Yes, Hill Country is a restaurant, but no hostess will seat you and no server will come by to take your order. Instead, arriving patrons are given a meal ticket, which they carry into a Texas-style market. At one counter, they order meats by weight, watching as pitmasters pull their selection from smoking pits fueled with Texas post oak and the menus of lesser barbecue restaurants. The menu includes the signature moist brisket—juicy, fatty morsels that New York Times’ reporter Pete Wells is said to order a pound of every time because it shows “Hill Country’s rotisserie barbecue pits at their finest.” Whatever meat guests choose, it’s carved onto sturdy sheets of butcher paper they carry with them as they stop at additional counters to collect sides and desserts.
Though all meat is served with white bread or crackers, a lineup of sides includes corn pudding, Longhorn cheddar mac ‘n’ cheese, and sweet potato bourbon mash. The dessert case displays temptations such as banana pudding, which Wells gushed is “built upon a custard so thick with eggs and cream it brings Paris to mind.” Guests can return to the counters as many times as they like; each item ordered is noted on their ticket, which they turn in to the cashier at the end of the meal. The menu has some devoted culinary fans—renowned food critic Frank Bruni named Hill Country one of his five favorite restaurants, for instance—but the eatery attracts a musically inclined audience as well. Downstairs in the Boot Bar, a state-of-the-art stage hosts nationally touring blues, alt-country, and honky-tonk acts that have included Dale Wilson and Roseanne Cash. The shows take place Tuesday–Saturday nights, and are often free of charge.
Pete Lawson's passion for the martial arts is more than 30 years old, reaching all the way back to when he took his first karate lesson in Jamaica when he was 13 years old. His love for the discipline blossomed, eventually earning him five black belts, a spot in world tournaments, and the opportunity to spar against master martial artists. He also studied Brazilian jiujitsu under renowned master Renzo Gracie, one of the sons of Brazil's famed family of martial artists. As a believer in the saying "to whom much is given, much is required," Lawson decided to put his accolades and experience to good use founding and teaching at his own academy, Brooklyn Martial Arts. Today, he offers classes for all levels of Brazilian jiujitsu and mixed martial arts, preparing students for everything from self-defense to competition.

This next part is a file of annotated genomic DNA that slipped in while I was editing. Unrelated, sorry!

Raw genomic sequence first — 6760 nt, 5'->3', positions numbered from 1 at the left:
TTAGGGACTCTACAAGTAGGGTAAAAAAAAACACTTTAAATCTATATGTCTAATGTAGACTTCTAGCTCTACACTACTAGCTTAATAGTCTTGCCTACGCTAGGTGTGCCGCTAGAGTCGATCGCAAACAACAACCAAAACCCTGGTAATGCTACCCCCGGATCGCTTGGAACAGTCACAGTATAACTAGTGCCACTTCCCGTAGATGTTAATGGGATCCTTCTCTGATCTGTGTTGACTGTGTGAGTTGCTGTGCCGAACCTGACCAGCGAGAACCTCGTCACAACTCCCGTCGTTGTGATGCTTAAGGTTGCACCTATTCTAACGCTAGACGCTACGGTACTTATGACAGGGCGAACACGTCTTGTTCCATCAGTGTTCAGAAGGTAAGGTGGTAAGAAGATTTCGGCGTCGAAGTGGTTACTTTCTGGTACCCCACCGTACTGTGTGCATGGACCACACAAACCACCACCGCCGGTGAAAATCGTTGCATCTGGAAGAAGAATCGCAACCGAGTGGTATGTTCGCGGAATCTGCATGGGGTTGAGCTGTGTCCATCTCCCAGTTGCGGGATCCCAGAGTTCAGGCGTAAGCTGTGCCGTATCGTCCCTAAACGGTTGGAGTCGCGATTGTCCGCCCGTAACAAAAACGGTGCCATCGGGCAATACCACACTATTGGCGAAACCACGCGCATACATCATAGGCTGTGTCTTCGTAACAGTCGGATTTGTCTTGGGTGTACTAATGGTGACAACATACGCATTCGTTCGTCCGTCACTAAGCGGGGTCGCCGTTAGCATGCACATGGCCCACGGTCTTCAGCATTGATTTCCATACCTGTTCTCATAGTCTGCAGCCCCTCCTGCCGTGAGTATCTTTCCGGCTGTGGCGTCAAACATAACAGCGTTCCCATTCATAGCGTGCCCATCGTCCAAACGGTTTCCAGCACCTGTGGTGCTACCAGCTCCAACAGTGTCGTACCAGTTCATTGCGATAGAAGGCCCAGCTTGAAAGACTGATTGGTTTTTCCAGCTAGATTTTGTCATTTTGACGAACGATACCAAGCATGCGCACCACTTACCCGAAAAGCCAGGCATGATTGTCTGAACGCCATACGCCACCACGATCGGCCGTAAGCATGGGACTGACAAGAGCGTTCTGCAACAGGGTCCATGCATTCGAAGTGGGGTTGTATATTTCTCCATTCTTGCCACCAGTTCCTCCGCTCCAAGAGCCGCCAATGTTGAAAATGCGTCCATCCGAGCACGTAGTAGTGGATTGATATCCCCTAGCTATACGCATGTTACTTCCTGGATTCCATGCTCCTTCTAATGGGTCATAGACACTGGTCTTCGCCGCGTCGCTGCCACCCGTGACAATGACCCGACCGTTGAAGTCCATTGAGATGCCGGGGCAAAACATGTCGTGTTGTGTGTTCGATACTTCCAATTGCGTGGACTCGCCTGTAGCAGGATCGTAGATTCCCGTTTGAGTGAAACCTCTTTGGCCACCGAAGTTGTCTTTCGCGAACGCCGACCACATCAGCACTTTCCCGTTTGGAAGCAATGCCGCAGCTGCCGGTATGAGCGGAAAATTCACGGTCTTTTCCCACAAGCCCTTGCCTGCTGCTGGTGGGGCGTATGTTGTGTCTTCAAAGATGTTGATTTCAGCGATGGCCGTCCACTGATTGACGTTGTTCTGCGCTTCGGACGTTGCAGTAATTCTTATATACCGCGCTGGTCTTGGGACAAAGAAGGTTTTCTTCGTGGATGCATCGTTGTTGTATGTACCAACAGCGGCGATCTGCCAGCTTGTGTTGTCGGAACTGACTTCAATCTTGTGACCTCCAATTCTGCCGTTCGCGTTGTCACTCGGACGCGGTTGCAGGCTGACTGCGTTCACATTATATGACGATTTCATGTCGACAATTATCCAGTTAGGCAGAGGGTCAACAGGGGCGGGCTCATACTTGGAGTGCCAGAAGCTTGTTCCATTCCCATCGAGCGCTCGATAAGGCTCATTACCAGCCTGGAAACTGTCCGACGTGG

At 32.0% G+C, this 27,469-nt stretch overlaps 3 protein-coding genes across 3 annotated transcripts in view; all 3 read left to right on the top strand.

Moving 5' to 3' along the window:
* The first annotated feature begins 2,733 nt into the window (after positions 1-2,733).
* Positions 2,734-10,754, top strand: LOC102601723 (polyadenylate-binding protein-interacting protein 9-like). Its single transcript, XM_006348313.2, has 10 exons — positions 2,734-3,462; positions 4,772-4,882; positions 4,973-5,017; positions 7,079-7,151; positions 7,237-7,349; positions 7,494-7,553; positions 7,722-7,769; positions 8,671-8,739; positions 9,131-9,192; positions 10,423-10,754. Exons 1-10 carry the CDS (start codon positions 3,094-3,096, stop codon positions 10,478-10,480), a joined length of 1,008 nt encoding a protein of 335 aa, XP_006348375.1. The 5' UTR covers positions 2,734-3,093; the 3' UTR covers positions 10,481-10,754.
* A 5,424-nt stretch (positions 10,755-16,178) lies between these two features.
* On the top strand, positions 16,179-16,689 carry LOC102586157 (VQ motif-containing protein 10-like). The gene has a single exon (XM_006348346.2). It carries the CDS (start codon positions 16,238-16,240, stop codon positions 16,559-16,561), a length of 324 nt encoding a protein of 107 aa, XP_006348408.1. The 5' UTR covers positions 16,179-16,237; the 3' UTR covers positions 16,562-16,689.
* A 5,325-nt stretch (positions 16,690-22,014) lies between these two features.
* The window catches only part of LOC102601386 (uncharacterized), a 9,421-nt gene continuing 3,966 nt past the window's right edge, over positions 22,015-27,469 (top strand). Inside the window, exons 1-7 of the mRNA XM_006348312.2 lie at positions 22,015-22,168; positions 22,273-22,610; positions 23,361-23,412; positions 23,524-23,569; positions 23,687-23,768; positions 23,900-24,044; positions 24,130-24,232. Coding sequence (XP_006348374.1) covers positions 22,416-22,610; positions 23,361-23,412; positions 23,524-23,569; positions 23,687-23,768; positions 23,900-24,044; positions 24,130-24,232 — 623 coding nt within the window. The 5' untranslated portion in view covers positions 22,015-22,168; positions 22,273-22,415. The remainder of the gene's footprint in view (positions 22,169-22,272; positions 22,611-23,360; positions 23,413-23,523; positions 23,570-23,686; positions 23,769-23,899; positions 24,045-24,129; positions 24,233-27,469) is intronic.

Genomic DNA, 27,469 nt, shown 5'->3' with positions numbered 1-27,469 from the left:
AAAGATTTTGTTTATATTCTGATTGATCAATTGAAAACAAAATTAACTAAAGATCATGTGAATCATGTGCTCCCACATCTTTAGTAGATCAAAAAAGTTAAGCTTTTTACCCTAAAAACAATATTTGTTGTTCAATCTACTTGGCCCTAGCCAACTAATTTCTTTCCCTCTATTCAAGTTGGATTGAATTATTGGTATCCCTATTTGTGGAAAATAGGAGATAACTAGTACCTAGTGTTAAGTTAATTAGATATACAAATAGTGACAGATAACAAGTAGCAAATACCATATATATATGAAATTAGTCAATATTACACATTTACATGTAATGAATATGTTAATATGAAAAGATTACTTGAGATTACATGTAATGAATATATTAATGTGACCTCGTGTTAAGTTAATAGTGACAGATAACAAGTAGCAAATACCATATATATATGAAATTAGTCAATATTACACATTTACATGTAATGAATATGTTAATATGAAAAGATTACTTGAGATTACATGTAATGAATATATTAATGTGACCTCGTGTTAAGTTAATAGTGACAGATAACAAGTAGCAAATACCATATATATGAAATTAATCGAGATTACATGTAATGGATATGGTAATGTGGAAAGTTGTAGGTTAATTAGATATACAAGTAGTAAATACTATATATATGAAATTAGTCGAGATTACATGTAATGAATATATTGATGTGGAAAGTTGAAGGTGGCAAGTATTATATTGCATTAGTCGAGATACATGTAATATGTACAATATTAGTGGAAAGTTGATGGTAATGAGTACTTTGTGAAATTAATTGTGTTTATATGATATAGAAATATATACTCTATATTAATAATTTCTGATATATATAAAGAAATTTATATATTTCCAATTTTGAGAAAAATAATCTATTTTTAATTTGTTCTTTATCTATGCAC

Lawson also imparts lessons of discipline and perseverance to little ones in kids' classes, using martial arts as a platform to improve their schoolwork, teach them nonviolent ways to deal with bullies, and strengthen their listening skills by having them perform pushups with their ears. They even host birthday parties for kids, where the birthday boy or girl cuts the cake with a real sword and competes in fun and friendly martial-arts-based games and activities.
Brazil Bronze Glow Bar owner Sally Blenkey-Tchassova knows how difficult it can be to get pale skin to cooperate. She spent her childhood in England applying self-tanning creams to her naturally ivory skin, trying every formula and label she could in her ongoing quest to find the perfect, long-lasting solution. It wasn't until she moved to New York City and found a passion for the highly competitive??and very tan??world of ballroom dancing, that she gracefully stumbled upon the concept of airbrush tanning. From that moment on, she decided to learn everything she could about airbrushing, daring to dream about a world where every pale person could instantly transform herself into a Brazilian goddess whenever she pleased. However, her first attempts with highly perfumed, commercial-grade formulas left her feeling sick, so she took it upon herself to build a better bronze, eventually perfecting a 95% organic product, as well as a sculpted application designed to add subtle definition to curves, d?colletage, and the body's natural pinstriping.
According to New York magazine, Blenkey-Tchassova now divides her time between "the West Coast for celeb regulars and awards-season appointments" and the New York City salon, which has blossomed into an international operation recognized by numerous media outlets, including Allure magazine, which noted, "Her spray gun creates streak-free color that fades as evenly as the real thing." Salon technicians even travel to bring the airbrush experience to homes, offices, or subterranean doomsday bunkers, and further boost clients' self-confidence by planning flirty boudoir photo sessions.